Eyewitness accounts aren’t as reliable as previously thoughtJanuary 26th, 2011 - 1:54 pm ICT by ANI
London, Jan 26 (ANI): Eyewitnesses likelihood of giving false information about any crime in subsequent retellings increases if they had described the offence to someone just after it occurred, according to a new study.
The finding attains significance as it suggests that eyewitness accounts of crimes can be untrustworthier than earlier believed.
“In a real-life situation, if you”re an eyewitness, the first thing you”re going to do after you witness an event is call 911,” New Scientist magazine quoted lead researcher Jason Chan, a psychologist at Iowa State University in Ames, as saying.
He says that initial recollection may cause a witness” brain to accept a mistaken account, be it from television, lawyers, the police, or another witness.
For their study, Chan and his colleagues tested the memories of 36 university students and 60 retirees, who watched an episode of the television drama 24, wherein terrorists hijack a jet.
Haft of the subjects took a quiz on what they had seen, straight after watching the programme.
About half and hour later, all of the participants were made to hear a short description of the episode, which included details that were either lies or truths.
Statements like the terrorist knocks the flight attendant unconscious were a hypodermic needle were true, while lines like the terrorist knocks the flight attendant unconscious with a chloroform rag were false.
Thereafter, each participant took the same recall test as was administered to just 50 per cent of them. The subjects could leave questions unanswered.
“What we found was completely surprising,” Chan said.
He said that the subjects who had earlier recalled the TV episode got fewer questions right and more wrong than those who had not been previously quizzed.
“If you recall the event earlier, you increase susceptibility to misinformation,” Chan said.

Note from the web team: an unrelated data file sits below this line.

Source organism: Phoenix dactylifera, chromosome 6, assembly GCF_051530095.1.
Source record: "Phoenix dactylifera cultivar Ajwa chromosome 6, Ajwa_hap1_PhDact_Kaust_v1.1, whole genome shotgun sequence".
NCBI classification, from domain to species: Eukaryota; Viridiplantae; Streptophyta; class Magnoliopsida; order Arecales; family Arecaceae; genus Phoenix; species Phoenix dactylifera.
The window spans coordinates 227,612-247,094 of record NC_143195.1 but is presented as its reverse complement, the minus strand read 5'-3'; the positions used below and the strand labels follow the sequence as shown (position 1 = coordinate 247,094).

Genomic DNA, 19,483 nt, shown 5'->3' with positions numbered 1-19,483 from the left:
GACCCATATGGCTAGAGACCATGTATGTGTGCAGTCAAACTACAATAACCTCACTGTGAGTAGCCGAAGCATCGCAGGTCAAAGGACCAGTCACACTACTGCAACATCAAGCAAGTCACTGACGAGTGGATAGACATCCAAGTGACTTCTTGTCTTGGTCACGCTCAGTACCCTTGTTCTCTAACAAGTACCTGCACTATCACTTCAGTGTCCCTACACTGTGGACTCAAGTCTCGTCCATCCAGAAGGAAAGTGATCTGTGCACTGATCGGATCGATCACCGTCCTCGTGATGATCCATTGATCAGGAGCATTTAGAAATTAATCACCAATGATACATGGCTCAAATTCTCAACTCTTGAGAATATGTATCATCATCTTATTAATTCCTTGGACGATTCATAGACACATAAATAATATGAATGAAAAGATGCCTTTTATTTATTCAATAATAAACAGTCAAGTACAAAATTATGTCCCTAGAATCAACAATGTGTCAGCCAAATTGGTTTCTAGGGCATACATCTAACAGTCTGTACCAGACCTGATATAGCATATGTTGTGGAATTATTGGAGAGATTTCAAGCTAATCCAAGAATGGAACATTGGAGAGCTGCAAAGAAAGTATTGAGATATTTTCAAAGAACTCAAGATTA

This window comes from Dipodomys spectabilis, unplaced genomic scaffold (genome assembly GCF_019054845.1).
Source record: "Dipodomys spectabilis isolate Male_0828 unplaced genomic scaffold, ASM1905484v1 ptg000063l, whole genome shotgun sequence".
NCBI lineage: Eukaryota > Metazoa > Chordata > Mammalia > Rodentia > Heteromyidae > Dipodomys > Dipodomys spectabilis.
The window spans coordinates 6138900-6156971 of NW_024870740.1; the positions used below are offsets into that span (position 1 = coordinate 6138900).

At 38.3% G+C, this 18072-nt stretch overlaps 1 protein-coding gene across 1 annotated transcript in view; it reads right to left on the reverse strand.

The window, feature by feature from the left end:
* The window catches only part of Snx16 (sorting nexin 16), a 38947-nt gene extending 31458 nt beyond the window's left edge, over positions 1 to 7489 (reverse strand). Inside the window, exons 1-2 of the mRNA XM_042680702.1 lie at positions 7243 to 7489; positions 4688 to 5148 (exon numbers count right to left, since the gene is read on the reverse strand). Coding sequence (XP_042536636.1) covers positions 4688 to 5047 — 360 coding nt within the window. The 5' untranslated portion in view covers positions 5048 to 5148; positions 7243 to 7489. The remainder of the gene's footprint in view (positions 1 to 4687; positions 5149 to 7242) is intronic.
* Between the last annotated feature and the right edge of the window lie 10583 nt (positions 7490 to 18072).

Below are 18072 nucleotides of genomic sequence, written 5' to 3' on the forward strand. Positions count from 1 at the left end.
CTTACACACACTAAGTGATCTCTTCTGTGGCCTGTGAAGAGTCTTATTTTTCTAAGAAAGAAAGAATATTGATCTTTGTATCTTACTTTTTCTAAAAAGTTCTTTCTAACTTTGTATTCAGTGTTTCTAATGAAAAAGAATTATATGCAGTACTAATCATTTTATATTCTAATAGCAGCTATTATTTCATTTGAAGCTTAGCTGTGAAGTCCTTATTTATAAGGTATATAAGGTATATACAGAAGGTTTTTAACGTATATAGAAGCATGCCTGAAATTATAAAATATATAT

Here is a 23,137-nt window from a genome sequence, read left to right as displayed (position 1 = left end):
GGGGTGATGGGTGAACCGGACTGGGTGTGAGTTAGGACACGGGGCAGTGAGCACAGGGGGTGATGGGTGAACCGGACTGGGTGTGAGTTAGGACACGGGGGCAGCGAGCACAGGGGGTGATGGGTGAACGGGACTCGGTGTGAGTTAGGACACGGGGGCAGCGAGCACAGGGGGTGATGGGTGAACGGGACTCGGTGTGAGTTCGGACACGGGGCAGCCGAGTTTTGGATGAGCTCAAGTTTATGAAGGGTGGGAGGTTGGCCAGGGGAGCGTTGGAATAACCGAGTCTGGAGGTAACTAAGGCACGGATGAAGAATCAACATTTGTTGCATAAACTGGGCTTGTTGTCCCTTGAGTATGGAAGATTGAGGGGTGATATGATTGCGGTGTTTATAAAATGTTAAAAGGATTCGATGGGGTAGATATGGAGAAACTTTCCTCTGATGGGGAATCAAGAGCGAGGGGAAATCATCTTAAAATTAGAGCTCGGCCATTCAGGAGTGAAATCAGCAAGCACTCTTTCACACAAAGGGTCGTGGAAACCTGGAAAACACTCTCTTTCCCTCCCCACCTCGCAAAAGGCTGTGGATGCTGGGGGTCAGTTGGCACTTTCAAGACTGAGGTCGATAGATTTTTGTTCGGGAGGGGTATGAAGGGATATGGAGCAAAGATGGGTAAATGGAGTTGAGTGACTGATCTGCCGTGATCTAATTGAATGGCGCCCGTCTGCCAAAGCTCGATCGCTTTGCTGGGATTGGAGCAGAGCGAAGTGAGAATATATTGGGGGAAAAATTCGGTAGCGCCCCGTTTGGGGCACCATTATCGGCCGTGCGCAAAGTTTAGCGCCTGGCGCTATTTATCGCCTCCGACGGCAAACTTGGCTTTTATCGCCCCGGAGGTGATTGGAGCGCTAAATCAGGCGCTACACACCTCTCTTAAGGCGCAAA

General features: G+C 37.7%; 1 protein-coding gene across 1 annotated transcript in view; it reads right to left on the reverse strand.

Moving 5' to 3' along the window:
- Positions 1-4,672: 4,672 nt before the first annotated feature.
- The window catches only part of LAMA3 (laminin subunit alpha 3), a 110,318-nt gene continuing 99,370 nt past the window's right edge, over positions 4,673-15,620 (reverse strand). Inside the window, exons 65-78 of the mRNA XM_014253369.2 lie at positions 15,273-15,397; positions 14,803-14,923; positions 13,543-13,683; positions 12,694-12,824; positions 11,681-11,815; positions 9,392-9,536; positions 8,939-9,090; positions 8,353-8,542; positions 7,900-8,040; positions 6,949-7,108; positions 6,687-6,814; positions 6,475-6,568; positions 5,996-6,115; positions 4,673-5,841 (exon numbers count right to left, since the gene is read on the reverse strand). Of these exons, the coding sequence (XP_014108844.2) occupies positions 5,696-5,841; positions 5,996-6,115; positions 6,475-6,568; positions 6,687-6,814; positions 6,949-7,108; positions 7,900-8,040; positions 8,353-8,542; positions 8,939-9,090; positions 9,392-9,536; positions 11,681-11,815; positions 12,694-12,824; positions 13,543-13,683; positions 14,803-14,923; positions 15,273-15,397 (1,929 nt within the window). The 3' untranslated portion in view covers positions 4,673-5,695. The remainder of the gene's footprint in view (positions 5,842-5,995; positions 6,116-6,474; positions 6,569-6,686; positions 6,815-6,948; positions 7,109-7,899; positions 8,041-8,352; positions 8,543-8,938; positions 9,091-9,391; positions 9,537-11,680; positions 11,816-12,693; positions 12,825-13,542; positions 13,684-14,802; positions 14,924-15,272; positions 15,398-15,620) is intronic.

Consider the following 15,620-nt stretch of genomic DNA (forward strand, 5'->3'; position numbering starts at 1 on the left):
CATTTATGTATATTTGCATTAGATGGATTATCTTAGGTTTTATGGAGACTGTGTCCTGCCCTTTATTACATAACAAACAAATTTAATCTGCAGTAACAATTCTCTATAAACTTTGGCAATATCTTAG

As regards the reason behind the result his team saw, he said that one explanation could like in the fact that testing might be well established as a memory aid in teaching, but not everything people learn is correct. He said that recalling the programmes episode might have reinforced people’s prior misconceptions.
Taking a test, recalling something, actually enhances your ability to learn misinformation, he said.
Another possible reason, Chan said, could be that the act of remembering made a memory malleable and, thus, susceptible to misinformation.
A research article describing the study has been published in the journal Psychological Science. (ANI)
- Eyewitness accounts may be more unreliable than previously thought - Dec 06, 2008
- Recalling an event alters details - Sep 20, 2012
- Brain area critical for forming unconscious memories identified - Dec 16, 2010
- Was that really what you saw? - Jan 29, 2009
- Sharing memories can contaminate our recollections - Aug 10, 2010
- Sleep bolsters unconscious learning, memory - Sep 28, 2011
- 'Brain wired differently in autobiographical memory' - Jul 31, 2012
- Women find men with smouldering eyes 'shifty' - May 13, 2012
- Consistent brain activity allow people remember faces, words effectively - Sep 13, 2010
- How do we comprehend new sentence structures - Jun 07, 2011
- Expert opinion on new product could be misleading - Mar 18, 2011
- Alzheimer's hits women more severely than men - Aug 26, 2012
- Sleep best time to strengthen memories: Study - Jan 24, 2011
- Become a child again to erase bad memories forever - Dec 10, 2010
- Bingeing on soda, sweets makes you a dim wit - May 16, 2012
Tags: eyewitness accounts, eyewitnesses, false information, flight attendant, hypodermic needle, iowa state university, jason chan, life situation, london jan, misinformation, new scientist magazine, offence, psychologist, recall test, recollection, short description, susceptibility, television drama, tv episode, university students